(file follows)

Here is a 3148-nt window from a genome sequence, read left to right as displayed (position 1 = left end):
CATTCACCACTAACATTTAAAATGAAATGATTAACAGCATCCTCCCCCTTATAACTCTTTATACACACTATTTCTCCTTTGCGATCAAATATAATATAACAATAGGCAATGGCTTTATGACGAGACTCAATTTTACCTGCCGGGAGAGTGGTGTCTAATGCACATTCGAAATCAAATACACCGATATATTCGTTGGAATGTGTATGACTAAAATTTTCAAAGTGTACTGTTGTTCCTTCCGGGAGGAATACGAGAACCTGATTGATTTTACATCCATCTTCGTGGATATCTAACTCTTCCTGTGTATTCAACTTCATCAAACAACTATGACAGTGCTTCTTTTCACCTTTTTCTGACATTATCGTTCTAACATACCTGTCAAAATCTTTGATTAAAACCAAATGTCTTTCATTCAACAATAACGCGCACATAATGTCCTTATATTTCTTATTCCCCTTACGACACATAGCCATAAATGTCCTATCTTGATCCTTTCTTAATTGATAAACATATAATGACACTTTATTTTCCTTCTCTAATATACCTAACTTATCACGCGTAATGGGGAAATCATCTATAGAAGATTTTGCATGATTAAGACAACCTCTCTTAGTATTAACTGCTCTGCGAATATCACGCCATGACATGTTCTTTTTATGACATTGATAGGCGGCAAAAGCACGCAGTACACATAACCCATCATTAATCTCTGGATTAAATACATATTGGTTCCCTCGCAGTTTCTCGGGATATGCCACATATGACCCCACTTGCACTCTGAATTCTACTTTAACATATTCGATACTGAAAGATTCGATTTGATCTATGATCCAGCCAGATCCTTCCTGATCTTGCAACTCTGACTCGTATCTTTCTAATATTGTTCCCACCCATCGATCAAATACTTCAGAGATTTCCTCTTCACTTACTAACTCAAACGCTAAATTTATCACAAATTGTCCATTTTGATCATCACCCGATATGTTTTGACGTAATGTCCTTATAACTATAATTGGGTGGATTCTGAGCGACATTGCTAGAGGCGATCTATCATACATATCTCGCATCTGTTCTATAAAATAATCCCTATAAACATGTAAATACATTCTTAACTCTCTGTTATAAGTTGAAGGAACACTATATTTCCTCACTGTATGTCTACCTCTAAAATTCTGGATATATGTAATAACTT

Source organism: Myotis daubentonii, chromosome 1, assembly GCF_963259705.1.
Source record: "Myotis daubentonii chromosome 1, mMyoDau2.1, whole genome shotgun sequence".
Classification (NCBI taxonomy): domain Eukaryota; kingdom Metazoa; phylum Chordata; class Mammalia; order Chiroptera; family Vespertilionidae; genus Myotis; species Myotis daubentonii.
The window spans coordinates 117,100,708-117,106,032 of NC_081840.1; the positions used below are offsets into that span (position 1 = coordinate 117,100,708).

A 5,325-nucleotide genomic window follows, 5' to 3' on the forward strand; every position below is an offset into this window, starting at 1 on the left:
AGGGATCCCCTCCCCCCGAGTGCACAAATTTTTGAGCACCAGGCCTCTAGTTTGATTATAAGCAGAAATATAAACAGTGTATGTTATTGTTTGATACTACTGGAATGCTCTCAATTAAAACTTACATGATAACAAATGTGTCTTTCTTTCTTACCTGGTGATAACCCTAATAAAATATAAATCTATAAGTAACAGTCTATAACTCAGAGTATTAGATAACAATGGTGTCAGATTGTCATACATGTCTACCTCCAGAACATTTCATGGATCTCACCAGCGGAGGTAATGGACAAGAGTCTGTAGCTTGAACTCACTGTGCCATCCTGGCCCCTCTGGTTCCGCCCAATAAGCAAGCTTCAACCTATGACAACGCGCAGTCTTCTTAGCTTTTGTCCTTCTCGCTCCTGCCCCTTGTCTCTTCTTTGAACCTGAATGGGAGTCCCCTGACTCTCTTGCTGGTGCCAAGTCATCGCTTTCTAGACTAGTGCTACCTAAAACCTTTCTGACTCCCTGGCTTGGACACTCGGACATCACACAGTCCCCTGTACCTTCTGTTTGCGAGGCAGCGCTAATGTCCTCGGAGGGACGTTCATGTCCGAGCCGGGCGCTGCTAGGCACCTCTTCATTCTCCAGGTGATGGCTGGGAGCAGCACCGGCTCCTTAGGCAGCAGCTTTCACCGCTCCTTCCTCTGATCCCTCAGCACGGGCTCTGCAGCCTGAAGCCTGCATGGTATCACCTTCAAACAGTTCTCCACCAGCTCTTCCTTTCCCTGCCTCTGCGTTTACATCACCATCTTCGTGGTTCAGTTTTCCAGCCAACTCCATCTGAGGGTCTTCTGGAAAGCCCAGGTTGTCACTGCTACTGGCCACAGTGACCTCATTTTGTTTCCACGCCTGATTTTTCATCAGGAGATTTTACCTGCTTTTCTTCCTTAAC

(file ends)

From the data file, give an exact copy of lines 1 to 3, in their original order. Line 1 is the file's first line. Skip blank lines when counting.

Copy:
Here is a 3148-nt window from a genome sequence, read left to right as displayed (position 1 = left end):
CATTCACCACTAACATTTAAAATGAAATGATTAACAGCATCCTCCCCCTTATAACTCTTTATACACACTATTTCTCCTTTGCGATCAAATATAATATAACAATAGGCAATGGCTTTATGACGAGACTCAATTTTACCTGCCGGGAGAGTGGTGTCTAATGCACATTCGAAATCAAATACACCGATATATTCGTTGGAATGTGTATGACTAAAATTTTCAAAGTGTACTGTTGTTCCTTCCGGGAGGAATACGAGAACCTGATTGATTTTACATCCATCTTCGTGGATATCTAACTCTTCCTGTGTATTCAACTTCATCAAACAACTATGACAGTGCTTCTTTTCACCTTTTTCTGACATTATCGTTCTAACATACCTGTCAAAATCTTTGATTAAAACCAAATGTCTTTCATTCAACAATAACGCGCACATAATGTCCTTATATTTCTTATTCCCCTTACGACACATAGCCATAAATGTCCTATCTTGATCCTTTCTTAATTGATAAACATATAATGACACTTTATTTTCCTTCTCTAATATACCTAACTTATCACGCGTAATGGGGAAATCATCTATAGAAGATTTTGCATGATTAAGACAACCTCTCTTAGTATTAACTGCTCTGCGAATATCACGCCATGACATGTTCTTTTTATGACATTGATAGGCGGCAAAAGCACGCAGTACACATAACCCATCATTAATCTCTGGATTAAATACATATTGGTTCCCTCGCAGTTTCTCGGGATATGCCACATATGACCCCACTTGCACTCTGAATTCTACTTTAACATATTCGATACTGAAAGATTCGATTTGATCTATGATCCAGCCAGATCCTTCCTGATCTTGCAACTCTGACTCGTATCTTTCTAATATTGTTCCCACCCATCGATCAAATACTTCAGAGATTTCCTCTTCACTTACTAACTCAAACGCTAAATTTATCACAAATTGTCCATTTTGATCATCACCCGATATGTTTTGACGTAATGTCCTTATAACTATAATTGGGTGGATTCTGAGCGACATTGCTAGAGGCGATCTATCATACATATCTCGCATCTGTTCTATAAAATAATCCCTATAAACATGTAAATACATTCTTAACTCTCTGTTATAAGTTGAAGGAACACTATATTTCCTCACTGTATGTCTACCTCTAAAATTCTGGATATATGTAATAACTT

Source organism: Myotis daubentonii, chromosome 1, assembly GCF_963259705.1.